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I've made an internal decision to leave my doctorate program of 3.5 years. The reasons are many, but the major one is that I have realized that I don't need a doctorate to fulfill my career dreams, and that I am at a point in life where I prefer to start a family and build my marriage with my husband. I'm a more conservative girl in many ways, so some may not understand, but that's ok. I own my values 100%.

I got married to the love of my life who is also a PhD student about a month ago. He is defending in about a month from now and has a job offer in another state. I am younger than him in both age and my graduate progress. If I were to stay in my program, I probably would defend in about 1.5 to 2 years.

To me, at this point, it is simply not worth it to stay. I have learned so much from my program and the field I'm studying and am extremely grateful to be surrounded by a network of highly motivated talented scientists and engineers. However, there has also been tremendous toll taken on my mental health, and I dread the 60 - 80 hour work week that is required to be "successful" in my field.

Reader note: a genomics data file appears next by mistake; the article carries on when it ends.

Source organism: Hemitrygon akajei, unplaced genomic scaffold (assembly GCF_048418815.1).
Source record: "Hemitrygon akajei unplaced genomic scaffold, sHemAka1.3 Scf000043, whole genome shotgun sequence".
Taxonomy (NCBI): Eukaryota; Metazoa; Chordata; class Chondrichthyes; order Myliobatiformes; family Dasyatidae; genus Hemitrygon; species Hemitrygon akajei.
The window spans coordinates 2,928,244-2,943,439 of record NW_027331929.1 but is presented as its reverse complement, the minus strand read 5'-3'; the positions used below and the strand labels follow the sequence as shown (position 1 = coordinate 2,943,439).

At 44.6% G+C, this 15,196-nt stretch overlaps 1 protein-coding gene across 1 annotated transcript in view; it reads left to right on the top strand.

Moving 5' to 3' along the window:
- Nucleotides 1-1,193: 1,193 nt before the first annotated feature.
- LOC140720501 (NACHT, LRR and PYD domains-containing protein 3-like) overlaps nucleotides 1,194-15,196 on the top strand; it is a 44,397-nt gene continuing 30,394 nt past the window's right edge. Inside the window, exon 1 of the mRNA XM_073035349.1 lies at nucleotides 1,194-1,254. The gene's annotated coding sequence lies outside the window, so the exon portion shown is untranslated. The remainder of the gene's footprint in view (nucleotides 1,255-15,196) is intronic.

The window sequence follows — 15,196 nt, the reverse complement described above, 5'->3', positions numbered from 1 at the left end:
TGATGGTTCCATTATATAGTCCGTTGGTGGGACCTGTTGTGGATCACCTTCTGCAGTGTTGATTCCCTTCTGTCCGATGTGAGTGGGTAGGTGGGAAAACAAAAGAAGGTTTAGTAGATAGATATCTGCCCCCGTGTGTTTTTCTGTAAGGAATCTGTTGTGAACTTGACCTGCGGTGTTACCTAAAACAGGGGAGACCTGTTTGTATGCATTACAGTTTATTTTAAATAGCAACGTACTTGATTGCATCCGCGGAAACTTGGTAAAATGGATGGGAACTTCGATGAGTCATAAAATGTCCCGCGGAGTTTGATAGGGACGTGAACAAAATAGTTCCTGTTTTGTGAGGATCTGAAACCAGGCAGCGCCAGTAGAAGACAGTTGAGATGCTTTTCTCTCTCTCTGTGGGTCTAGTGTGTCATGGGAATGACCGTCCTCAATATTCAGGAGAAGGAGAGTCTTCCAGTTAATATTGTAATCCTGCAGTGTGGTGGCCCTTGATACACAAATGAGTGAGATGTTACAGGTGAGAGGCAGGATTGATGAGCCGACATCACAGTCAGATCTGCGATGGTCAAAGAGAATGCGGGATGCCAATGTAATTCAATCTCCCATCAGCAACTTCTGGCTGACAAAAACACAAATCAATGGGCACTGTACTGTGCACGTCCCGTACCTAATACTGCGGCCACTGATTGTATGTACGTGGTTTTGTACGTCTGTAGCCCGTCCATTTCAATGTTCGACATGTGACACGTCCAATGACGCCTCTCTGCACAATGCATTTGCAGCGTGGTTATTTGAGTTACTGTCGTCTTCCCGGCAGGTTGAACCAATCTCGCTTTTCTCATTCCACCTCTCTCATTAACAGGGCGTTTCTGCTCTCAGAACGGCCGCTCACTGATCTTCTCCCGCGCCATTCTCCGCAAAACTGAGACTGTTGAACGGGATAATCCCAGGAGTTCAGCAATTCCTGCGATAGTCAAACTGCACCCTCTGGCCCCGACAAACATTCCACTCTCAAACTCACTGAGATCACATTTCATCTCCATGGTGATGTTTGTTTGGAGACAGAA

So I have made my decision to leave with my masters after I wrap up the project I'm currently working on. But does anyone have advice on how to go about telling this my advisor without marring our professional relationship?

She doesn't see it coming, and I don't think she'll fully understand my reasons, but this is a necessary conversation to have.

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    Have you read the other questions tagged quitting? May 24, 2021 at 19:28
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    OK. I managed to resist saying this when the question was first posted, but now it's back in the top questions list, and cognizant of OP's user name, no longer: Just slip out the back, Jac. Sep 1, 2021 at 17:46

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Whether you can do this without marring the professional connection with your advisor depends more on who she is than on how you go about telling her (yes, the conversation is necessary). Do thank her for helping you learn all you have.

Your commitment to wrapping up your current project is important.

If she's the kind of advisor she should be, she will wish you well and tell you she hopes you resume your research some day and keep in touch, even if she does not fully understand your choice.

(I like your SE handle.)

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    And, face to face is best.
    – Buffy
    May 24, 2021 at 19:36
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This doesn't address the question you ask, but is more long term advice from someone looking back, rather than forward. For a good answer to your actual question, see that of Ethan Bolker here.